David J. Kalupahana (1936–2014) was a Buddhist scholar from Sri Lanka. He was a student of the late K.N. Jayatilleke, who was a student of Wittgenstein. He wrote mainly about epistemology, theory of language, and compared later Buddhist philosophical texts against the earliest texts and tried to present interpretations that were both historically contextualised and also compatible with the earliest texts, and in doing so, he encouraged Theravadin Buddhists and scholars to reevaluate the legitimacy of later, Mahayana texts and consider them more sympathetically.
Born in Galle District, Southern Sri Lanka, Kalupahana attended Mahinda College, Galle for his school education. He obtained his BA (Sri Lanka, 1959), Ph.D (London), and D. Litt (Hon. Peradeniya, Sri Lanka). He was Emeritus Professor of Philosophy at the University of Hawaii. He was assistant lecturer in Pali and Buddhist Civilization at the University of Ceylon, and studied Chinese and Tibetan at the School of Oriental and African Studies at the University of London where he completed a Ph.D. dissertation on the problem of causality in the Pali Nikayas and Chinese Agamas in 1966.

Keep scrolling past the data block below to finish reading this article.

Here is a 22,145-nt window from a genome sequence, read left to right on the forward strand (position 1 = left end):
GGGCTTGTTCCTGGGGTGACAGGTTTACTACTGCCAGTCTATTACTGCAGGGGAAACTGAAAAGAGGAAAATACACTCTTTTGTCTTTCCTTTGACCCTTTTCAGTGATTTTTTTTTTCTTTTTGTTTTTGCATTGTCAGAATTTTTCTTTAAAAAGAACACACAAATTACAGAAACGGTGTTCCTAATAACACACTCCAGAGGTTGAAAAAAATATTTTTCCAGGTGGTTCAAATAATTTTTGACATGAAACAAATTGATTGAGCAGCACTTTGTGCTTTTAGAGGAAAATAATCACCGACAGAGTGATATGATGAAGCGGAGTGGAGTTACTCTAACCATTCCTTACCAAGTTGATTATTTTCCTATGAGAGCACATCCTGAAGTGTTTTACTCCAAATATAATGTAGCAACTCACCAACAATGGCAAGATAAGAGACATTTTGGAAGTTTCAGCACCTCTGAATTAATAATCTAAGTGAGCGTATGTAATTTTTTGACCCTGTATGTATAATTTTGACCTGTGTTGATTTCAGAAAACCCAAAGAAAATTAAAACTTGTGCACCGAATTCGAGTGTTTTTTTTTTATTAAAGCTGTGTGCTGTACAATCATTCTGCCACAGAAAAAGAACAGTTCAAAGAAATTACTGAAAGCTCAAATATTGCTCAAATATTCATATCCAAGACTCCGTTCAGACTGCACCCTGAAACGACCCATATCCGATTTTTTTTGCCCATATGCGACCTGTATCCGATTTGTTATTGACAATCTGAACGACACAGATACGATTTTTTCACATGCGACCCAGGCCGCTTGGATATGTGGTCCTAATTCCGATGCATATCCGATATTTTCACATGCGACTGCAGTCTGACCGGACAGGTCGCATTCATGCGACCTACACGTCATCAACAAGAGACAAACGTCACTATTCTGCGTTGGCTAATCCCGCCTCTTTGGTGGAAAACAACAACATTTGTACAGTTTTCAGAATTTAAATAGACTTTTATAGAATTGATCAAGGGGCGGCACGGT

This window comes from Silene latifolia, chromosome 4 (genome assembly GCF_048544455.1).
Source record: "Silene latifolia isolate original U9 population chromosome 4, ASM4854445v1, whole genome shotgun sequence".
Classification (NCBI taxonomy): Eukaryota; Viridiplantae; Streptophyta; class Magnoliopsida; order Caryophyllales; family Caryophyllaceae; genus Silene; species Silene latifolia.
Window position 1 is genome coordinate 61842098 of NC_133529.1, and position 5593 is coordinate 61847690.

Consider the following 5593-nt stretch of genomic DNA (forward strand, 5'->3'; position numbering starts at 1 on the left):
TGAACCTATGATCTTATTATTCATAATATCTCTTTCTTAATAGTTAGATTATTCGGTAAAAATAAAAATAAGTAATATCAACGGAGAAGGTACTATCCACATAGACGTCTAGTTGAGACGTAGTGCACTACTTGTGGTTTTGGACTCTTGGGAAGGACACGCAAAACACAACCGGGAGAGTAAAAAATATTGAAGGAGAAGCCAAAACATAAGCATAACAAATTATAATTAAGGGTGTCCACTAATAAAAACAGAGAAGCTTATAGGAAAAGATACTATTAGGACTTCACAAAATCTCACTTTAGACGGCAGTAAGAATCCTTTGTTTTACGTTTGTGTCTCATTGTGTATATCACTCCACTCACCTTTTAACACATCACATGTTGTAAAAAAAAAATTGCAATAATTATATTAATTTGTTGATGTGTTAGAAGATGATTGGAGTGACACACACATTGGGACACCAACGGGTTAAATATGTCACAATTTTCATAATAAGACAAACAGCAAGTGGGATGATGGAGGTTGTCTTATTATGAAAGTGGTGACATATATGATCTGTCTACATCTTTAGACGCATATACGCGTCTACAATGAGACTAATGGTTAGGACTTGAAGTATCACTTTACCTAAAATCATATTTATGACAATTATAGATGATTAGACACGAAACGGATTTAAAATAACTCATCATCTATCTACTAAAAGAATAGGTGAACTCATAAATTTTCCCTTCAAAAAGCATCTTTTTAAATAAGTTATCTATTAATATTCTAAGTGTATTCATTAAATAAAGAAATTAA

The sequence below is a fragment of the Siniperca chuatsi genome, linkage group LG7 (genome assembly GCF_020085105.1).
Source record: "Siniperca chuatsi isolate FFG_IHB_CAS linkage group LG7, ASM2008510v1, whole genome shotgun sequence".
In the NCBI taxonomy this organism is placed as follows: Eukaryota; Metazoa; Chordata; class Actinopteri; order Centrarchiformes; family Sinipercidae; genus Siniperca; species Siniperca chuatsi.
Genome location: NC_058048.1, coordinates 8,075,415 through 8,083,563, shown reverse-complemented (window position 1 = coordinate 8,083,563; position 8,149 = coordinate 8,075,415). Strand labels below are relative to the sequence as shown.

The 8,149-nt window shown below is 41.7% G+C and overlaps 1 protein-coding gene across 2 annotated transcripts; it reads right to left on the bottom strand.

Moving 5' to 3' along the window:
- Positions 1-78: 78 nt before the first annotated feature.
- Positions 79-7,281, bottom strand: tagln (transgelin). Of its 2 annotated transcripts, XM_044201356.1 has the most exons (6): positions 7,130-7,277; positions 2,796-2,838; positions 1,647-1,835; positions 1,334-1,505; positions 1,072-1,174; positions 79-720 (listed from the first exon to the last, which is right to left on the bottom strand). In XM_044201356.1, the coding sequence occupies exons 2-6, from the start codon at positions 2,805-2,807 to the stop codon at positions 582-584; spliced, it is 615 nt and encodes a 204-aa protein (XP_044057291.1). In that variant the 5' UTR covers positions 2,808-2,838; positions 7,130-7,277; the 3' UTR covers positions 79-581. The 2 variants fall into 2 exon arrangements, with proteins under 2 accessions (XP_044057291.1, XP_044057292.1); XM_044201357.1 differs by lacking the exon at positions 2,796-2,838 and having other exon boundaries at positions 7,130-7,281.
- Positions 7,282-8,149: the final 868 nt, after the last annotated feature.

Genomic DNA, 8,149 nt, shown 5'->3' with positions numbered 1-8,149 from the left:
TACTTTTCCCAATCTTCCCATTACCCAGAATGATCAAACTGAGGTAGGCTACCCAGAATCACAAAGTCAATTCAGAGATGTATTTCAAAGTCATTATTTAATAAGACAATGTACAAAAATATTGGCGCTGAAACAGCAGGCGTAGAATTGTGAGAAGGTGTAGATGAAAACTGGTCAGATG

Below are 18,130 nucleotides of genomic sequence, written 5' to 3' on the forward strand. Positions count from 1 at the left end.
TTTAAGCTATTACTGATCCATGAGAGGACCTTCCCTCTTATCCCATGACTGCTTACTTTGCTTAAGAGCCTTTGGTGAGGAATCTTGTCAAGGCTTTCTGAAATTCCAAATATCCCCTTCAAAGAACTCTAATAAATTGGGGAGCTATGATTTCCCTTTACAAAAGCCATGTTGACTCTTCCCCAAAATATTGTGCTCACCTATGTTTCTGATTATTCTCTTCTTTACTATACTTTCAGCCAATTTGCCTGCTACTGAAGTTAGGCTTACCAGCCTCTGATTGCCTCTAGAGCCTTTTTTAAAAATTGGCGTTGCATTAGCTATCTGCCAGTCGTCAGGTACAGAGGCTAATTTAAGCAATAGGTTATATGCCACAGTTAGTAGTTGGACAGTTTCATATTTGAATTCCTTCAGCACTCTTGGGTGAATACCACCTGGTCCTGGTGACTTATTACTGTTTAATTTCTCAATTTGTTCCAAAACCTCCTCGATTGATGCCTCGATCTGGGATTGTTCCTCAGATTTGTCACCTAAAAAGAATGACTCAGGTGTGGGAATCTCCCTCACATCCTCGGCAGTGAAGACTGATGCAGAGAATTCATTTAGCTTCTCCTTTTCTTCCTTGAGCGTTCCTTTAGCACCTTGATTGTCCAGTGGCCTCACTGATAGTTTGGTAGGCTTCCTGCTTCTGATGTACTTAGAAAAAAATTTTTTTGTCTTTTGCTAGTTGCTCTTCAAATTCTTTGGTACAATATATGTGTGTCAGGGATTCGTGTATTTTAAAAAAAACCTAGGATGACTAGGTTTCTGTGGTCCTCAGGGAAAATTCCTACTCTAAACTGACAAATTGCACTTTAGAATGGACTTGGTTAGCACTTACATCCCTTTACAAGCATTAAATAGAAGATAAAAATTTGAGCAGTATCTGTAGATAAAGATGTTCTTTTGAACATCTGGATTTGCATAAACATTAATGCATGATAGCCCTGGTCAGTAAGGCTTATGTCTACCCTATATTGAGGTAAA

He left the University of Ceylon (1972) to join the University of Hawaii, serving as the Chairman of the Department of Philosophy and Chairman of the Graduate Field in Philosophy (1974–80). He directed international intra-religious conferences on Buddhism, and on Buddhism and Peace.
Many of his books are published and widely available in India (by Motilal Banarsidass and others), and therefore presumably have a fairly significant influence on the fields of Buddhism and Buddhist Studies in India and other nearby South Asian countries, such as his native Sri Lanka.